For example, in November, Tridel kicked off their Built for Respect campaign in partnership with Ellis Don, the Labourers’ International Union of North America - Local 183, Residential Construction Council of Ontario (RESCON) and BuildingIndustry & Land Development Association (BILD).
The initiative, developed with Tridel’s construction division Deltera, aims “to tackle and ideally eliminate racism within the construction industry.” Built for Respect is driven by employees from all levels, and across all Tridel’s teams; a two- to five-year plan will underscore the campaign, which highlights the sustained commitment the company has made to support the industry and communities in which their builds rise.
Tridel and EllisDon kick off the Built for Respect campaign at The Well alongside Mayor John Tory, Minister Monte McNaughton, LiUNA Local 183, RESCON and BILD.
But the developer doesn’t stop there. Tridel’s people-focused priorities also reach into those aforementioned communities, and then beyond them, impacting the city’s landscape at large.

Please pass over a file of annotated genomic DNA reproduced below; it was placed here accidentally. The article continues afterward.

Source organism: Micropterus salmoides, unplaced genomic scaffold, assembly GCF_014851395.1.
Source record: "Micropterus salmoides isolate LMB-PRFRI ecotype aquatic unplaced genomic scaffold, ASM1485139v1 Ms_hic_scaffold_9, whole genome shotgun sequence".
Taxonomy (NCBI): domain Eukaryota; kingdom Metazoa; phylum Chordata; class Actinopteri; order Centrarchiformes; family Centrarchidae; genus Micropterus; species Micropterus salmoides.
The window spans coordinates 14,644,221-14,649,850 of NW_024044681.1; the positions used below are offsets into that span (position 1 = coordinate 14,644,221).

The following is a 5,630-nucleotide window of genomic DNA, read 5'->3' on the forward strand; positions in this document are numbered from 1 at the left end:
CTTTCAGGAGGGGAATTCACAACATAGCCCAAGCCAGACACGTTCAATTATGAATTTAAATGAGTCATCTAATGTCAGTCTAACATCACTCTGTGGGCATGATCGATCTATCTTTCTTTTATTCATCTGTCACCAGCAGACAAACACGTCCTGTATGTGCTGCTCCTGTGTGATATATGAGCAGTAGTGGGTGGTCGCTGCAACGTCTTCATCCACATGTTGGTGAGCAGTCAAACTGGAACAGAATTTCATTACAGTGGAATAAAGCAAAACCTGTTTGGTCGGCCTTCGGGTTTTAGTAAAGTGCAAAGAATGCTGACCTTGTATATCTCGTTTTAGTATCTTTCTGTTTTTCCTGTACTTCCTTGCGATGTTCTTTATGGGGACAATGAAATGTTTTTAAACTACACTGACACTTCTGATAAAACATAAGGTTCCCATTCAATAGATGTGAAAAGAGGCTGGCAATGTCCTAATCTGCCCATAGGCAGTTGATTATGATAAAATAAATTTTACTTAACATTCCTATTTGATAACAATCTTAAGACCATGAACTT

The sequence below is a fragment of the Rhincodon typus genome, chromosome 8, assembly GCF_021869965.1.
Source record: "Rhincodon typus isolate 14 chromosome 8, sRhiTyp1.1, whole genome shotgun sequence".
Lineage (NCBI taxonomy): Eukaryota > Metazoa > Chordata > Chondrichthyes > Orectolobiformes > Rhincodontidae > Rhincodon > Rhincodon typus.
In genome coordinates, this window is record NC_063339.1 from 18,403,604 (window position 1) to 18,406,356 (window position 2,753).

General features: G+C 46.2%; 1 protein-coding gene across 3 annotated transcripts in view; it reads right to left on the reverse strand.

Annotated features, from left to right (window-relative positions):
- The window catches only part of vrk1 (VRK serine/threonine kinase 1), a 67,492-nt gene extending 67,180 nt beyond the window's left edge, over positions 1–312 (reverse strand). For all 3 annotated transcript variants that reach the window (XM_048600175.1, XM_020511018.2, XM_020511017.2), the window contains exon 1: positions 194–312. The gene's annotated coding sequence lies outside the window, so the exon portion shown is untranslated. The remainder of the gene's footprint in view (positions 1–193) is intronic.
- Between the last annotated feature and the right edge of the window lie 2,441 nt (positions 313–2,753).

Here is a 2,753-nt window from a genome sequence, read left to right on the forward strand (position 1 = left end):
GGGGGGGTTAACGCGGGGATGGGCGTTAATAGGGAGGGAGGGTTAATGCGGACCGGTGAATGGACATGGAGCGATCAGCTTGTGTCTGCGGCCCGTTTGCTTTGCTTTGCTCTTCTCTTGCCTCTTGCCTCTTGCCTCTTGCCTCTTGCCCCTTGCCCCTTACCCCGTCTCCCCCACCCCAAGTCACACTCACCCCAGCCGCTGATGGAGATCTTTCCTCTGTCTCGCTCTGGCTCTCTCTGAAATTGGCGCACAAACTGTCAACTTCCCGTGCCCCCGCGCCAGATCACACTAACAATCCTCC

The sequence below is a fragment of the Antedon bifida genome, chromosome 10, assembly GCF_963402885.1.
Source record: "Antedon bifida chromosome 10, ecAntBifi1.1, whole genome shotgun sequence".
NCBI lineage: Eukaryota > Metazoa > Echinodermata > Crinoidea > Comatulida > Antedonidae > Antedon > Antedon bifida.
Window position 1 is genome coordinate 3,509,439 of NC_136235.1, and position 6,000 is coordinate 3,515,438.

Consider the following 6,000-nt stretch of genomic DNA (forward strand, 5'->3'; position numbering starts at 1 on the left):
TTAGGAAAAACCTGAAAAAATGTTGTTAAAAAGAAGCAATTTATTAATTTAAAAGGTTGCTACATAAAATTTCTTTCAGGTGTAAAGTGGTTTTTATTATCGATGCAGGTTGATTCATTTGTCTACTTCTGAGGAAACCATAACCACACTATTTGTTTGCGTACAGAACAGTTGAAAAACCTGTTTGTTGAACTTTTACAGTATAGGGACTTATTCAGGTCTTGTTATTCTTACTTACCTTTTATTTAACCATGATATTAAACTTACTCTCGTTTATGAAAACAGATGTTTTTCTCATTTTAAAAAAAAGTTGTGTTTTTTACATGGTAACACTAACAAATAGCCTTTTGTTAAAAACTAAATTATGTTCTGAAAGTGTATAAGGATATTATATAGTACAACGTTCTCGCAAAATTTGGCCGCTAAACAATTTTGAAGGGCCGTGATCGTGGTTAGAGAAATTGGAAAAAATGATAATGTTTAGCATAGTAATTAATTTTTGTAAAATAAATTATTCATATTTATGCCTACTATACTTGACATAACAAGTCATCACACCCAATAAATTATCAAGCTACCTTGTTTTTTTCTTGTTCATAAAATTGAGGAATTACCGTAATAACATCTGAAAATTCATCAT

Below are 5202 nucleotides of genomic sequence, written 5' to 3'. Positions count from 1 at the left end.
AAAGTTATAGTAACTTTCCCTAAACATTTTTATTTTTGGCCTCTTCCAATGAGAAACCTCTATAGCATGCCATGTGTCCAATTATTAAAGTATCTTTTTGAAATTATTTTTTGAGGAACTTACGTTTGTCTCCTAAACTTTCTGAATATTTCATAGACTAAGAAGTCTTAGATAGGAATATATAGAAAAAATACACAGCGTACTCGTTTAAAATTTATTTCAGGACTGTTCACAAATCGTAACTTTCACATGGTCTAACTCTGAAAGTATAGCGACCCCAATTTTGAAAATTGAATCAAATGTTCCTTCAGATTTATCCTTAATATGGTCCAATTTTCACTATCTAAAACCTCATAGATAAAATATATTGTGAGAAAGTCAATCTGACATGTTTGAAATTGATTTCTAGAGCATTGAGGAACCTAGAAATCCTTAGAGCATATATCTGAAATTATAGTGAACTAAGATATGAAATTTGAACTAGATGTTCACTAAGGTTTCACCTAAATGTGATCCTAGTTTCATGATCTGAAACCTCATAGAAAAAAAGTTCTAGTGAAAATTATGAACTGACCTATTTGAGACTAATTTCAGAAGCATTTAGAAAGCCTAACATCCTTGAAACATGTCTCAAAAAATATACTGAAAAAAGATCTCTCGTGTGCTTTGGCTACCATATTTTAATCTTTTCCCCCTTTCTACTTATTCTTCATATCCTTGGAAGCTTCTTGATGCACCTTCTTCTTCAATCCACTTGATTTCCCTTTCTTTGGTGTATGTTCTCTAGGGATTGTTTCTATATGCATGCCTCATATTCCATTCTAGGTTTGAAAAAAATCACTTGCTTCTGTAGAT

For example, Tridel is a founding sponsor of BOLT, a charitable foundation that inspires a new generation of tradespeople by providing access to education, training, and employment in construction to often-vulnerable groups, working closely with George Brown College.
With a mandate to aid under-resourced youth throughout the GTA in accessing rewarding careers in construction, BOLT raises awareness about diverse career opportunities in the development industry. What’s more, through this foundation, young people are presented opportunities to both immerse themselves in career exploration programs, and to access financial support for skilled training and post-secondary education.
A snap from the BOLT Day of Discovery, where students interested in careers in the skilled trades endeavoured on a day of exploration.
To date, BOLT has provided $1.3 million via more than 420 scholarships, which have spanned more than 40 programs at 27 schools. The foundation’s support for skilled training programs has led to more than 125 apprenticeships since 2014.